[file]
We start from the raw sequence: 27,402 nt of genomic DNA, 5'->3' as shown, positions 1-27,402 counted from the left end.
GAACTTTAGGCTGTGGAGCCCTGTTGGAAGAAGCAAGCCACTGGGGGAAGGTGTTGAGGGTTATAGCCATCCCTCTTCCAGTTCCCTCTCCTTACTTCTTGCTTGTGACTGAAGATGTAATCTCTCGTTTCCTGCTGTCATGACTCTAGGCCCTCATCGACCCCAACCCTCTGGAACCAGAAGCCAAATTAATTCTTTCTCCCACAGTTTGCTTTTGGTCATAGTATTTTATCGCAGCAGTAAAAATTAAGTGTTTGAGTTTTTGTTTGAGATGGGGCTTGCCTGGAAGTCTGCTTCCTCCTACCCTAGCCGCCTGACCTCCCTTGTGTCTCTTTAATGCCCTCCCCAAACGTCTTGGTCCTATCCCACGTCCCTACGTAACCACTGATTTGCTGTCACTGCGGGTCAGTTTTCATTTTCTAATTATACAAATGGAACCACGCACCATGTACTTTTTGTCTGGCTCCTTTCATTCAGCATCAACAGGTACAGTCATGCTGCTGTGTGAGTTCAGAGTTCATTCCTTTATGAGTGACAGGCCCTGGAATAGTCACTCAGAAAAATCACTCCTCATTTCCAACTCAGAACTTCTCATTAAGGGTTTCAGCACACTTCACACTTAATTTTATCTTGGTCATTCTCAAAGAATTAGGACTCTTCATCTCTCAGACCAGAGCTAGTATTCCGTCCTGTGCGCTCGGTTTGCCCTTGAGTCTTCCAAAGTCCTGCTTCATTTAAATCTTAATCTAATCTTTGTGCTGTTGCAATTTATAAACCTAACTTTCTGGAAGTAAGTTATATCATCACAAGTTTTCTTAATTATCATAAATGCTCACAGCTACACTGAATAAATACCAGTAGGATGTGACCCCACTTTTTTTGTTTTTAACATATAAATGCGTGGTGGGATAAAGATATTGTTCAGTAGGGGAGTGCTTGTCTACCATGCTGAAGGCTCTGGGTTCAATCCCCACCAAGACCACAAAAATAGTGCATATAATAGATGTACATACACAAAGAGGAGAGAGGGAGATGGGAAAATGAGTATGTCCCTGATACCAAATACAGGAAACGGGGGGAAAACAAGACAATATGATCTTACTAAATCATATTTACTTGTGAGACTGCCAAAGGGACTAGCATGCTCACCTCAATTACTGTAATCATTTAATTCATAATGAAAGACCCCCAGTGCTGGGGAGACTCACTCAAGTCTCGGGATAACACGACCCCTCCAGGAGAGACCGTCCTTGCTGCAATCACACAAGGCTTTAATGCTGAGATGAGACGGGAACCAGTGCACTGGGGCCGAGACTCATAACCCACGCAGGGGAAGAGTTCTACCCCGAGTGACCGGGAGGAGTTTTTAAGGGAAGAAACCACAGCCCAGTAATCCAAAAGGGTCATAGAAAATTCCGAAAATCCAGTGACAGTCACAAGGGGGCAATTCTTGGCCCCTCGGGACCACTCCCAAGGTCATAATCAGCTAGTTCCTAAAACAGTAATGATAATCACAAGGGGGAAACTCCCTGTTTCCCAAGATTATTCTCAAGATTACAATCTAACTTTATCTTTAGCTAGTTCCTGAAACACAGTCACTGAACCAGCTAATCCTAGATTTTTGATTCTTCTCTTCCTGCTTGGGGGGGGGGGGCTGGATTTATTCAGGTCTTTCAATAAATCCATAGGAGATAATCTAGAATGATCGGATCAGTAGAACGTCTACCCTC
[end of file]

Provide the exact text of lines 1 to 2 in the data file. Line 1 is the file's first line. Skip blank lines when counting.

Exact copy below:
We start from the raw sequence: 27,402 nt of genomic DNA, 5'->3' as shown, positions 1-27,402 counted from the left end.
GAACTTTAGGCTGTGGAGCCCTGTTGGAAGAAGCAAGCCACTGGGGGAAGGTGTTGAGGGTTATAGCCATCCCTCTTCCAGTTCCCTCTCCTTACTTCTTGCTTGTGACTGAAGATGTAATCTCTCGTTTCCTGCTGTCATGACTCTAGGCCCTCATCGACCCCAACCCTCTGGAACCAGAAGCCAAATTAATTCTTTCTCCCACAGTTTGCTTTTGGTCATAGTATTTTATCGCAGCAGTAAAAATTAAGTGTTTGAGTTTTTGTTTGAGATGGGGCTTGCCTGGAAGTCTGCTTCCTCCTACCCTAGCCGCCTGACCTCCCTTGTGTCTCTTTAATGCCCTCCCCAAACGTCTTGGTCCTATCCCACGTCCCTACGTAACCACTGATTTGCTGTCACTGCGGGTCAGTTTTCATTTTCTAATTATACAAATGGAACCACGCACCATGTACTTTTTGTCTGGCTCCTTTCATTCAGCATCAACAGGTACAGTCATGCTGCTGTGTGAGTTCAGAGTTCATTCCTTTATGAGTGACAGGCCCTGGAATAGTCACTCAGAAAAATCACTCCTCATTTCCAACTCAGAACTTCTCATTAAGGGTTTCAGCACACTTCACACTTAATTTTATCTTGGTCATTCTCAAAGAATTAGGACTCTTCATCTCTCAGACCAGAGCTAGTATTCCGTCCTGTGCGCTCGGTTTGCCCTTGAGTCTTCCAAAGTCCTGCTTCATTTAAATCTTAATCTAATCTTTGTGCTGTTGCAATTTATAAACCTAACTTTCTGGAAGTAAGTTATATCATCACAAGTTTTCTTAATTATCATAAATGCTCACAGCTACACTGAATAAATACCAGTAGGATGTGACCCCACTTTTTTTGTTTTTAACATATAAATGCGTGGTGGGATAAAGATATTGTTCAGTAGGGGAGTGCTTGTCTACCATGCTGAAGGCTCTGGGTTCAATCCCCACCAAGACCACAAAAATAGTGCATATAATAGATGTACATACACAAAGAGGAGAGAGGGAGATGGGAAAATGAGTATGTCCCTGATACCAAATACAGGAAACGGGGGGAAAACAAGACAATATGATCTTACTAAATCATATTTACTTGTGAGACTGCCAAAGGGACTAGCATGCTCACCTCAATTACTGTAATCATTTAATTCATAATGAAAGACCCCCAGTGCTGGGGAGACTCACTCAAGTCTCGGGATAACACGACCCCTCCAGGAGAGACCGTCCTTGCTGCAATCACACAAGGCTTTAATGCTGAGATGAGACGGGAACCAGTGCACTGGGGCCGAGACTCATAACCCACGCAGGGGAAGAGTTCTACCCCGAGTGACCGGGAGGAGTTTTTAAGGGAAGAAACCACAGCCCAGTAATCCAAAAGGGTCATAGAAAATTCCGAAAATCCAGTGACAGTCACAAGGGGGCAATTCTTGGCCCCTCGGGACCACTCCCAAGGTCATAATCAGCTAGTTCCTAAAACAGTAATGATAATCACAAGGGGGAAACTCCCTGTTTCCCAAGATTATTCTCAAGATTACAATCTAACTTTATCTTTAGCTAGTTCCTGAAACACAGTCACTGAACCAGCTAATCCTAGATTTTTGATTCTTCTCTTCCTGCTTGGGGGGGGGGGGCTGGATTTATTCAGGTCTTTCAATAAATCCATAGGAGATAATCTAGAATGATCGGATCAGTAGAACGTCTACCCTC